Bates White was retained on behalf of the government of Türkiye, the respondent in Westwater v. Republic of Türkiye, in an international arbitration matter under ICSID rules. The claimant, a US-based mining company, alleges that, in rescinding seven uranium exploration and operating licenses for the Temrezli and Sefaatli uranium mining projects, the government of Türkiye created a state monopoly over uranium mining activities in the country and caused financial damages for the American owner of those mining projects pursuant to the Türkiye-US Bilateral Investment Treaty of 1985.
Partners Glenn R. George and Anna Meyendorff submitted expert reports and delivered oral testimony. They examined the global market for uranium ore, including supply (from mines through the complex value chain for uranium processing) and demand (primarily from nuclear power plants), together with the facts and circumstances surrounding the specific mining projects in question. Their analyses showed that the properties had no economic value, given market conditions at the time of the rescission, and found that no damages were owed.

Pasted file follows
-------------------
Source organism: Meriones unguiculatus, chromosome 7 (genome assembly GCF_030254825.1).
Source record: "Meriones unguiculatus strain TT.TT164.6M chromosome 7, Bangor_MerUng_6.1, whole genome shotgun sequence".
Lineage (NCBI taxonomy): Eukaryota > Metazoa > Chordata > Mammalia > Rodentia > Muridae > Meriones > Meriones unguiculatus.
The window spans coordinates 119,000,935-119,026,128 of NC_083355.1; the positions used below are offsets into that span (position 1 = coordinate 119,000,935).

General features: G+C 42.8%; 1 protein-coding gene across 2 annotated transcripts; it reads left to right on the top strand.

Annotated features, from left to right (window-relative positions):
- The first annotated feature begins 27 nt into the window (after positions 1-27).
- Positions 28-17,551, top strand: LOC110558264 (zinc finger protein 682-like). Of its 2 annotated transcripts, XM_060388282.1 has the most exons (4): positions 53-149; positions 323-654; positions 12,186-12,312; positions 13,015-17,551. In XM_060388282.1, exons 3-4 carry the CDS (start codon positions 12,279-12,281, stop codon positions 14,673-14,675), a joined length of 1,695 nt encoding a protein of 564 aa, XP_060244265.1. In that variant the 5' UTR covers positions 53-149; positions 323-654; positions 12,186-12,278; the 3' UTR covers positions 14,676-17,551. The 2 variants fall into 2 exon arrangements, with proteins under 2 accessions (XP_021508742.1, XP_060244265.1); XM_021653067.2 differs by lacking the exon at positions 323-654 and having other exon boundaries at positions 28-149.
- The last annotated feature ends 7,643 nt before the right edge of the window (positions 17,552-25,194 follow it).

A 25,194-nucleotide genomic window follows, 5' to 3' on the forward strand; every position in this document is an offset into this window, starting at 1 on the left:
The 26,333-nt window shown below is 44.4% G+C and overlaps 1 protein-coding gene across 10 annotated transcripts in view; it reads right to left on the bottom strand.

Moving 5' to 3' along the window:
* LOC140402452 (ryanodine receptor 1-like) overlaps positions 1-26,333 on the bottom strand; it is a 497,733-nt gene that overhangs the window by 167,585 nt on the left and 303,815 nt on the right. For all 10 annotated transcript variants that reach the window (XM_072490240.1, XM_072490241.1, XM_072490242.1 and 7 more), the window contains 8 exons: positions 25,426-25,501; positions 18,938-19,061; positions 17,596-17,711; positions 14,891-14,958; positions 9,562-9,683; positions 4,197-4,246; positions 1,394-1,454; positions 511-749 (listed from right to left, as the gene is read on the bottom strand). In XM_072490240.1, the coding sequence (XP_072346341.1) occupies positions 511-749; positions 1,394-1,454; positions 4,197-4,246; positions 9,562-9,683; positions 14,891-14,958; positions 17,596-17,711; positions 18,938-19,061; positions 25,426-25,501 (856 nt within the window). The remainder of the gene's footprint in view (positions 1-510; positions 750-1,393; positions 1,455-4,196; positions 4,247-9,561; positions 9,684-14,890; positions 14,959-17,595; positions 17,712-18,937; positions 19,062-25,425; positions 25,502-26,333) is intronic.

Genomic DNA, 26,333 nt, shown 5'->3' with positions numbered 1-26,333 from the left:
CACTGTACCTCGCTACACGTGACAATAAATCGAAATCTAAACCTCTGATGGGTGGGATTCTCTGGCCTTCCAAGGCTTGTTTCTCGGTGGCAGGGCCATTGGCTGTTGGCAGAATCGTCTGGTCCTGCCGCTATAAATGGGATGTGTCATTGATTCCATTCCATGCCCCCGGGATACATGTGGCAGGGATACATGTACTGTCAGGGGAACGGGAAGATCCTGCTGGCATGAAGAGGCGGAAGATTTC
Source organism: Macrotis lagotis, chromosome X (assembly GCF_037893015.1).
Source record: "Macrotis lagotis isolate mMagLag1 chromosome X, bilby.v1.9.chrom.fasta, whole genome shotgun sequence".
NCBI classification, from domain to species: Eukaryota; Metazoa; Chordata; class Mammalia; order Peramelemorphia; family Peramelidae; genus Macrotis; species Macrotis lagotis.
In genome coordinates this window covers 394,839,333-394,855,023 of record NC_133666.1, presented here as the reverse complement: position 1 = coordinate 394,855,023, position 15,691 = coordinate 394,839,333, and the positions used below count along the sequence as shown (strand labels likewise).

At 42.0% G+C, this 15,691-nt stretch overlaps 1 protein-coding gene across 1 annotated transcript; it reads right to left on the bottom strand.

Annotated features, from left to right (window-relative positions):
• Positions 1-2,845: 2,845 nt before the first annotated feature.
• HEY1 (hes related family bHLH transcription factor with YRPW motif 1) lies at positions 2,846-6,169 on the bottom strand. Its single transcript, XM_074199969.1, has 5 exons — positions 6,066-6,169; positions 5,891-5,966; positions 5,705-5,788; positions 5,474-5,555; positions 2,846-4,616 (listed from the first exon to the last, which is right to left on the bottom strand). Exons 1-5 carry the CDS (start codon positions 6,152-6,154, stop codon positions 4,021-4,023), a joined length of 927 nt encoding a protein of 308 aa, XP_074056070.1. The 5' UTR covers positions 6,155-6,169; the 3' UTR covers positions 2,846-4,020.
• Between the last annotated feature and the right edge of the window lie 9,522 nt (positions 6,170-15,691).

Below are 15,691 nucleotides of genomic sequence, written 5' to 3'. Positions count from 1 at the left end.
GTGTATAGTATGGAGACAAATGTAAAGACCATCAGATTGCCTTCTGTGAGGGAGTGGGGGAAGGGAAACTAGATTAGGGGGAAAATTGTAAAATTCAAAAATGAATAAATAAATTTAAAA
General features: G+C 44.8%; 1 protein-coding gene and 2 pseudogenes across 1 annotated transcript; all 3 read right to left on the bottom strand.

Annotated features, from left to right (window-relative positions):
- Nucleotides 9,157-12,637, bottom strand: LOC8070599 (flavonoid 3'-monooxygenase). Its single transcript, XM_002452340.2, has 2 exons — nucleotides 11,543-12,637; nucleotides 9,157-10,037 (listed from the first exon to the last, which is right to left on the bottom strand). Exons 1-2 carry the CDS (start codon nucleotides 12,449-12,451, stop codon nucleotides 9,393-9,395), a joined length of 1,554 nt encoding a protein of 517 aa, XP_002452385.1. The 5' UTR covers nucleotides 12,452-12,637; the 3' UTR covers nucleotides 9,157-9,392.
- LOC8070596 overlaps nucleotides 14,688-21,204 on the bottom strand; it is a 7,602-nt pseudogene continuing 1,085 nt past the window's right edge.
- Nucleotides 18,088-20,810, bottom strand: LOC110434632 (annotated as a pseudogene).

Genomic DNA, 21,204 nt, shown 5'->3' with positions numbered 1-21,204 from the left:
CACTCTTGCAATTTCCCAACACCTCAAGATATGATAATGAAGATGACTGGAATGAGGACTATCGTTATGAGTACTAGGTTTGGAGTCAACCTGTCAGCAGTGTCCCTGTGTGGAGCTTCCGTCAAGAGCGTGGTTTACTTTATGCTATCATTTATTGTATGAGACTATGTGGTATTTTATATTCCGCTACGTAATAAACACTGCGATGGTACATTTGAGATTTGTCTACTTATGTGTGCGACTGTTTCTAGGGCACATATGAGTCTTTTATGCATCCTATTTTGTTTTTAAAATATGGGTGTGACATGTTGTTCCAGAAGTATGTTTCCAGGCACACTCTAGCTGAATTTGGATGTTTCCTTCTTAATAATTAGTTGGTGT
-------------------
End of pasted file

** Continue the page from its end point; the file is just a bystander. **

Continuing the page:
The ICSID tribunal ruled that the government of Türkiye defeated the bulk of the claim over the revocation of the mining project licenses, finding that Westwater would not have been able to obtain the required financing, given the low uranium prices at the time, and thus the tribunal could not establish causation for loss of profits by the company. The tribunal cited Drs. George and Meyendorff’s testimony multiple times, rejecting Westwater’s damage claim based on lost profits, accepting as correct the damages framework of Drs. George and Meyendorff. It found that Westwater was entitled to compensation only for “investment costs,” which Türkiye acknowledged must be paid by virtue of the license rescissions irrespective of Westwater’s prospects of bringing the uranium project to a successful conclusion.
Under Article 49(2) of the ICSID Convention and Article 49(1) of the ICSID Rules, Westwater applied for rectification of the tribunal’s initial award. The tribunal denied the application, with the overall result that the Republic of Türkiye defeated a $267 million damages claim.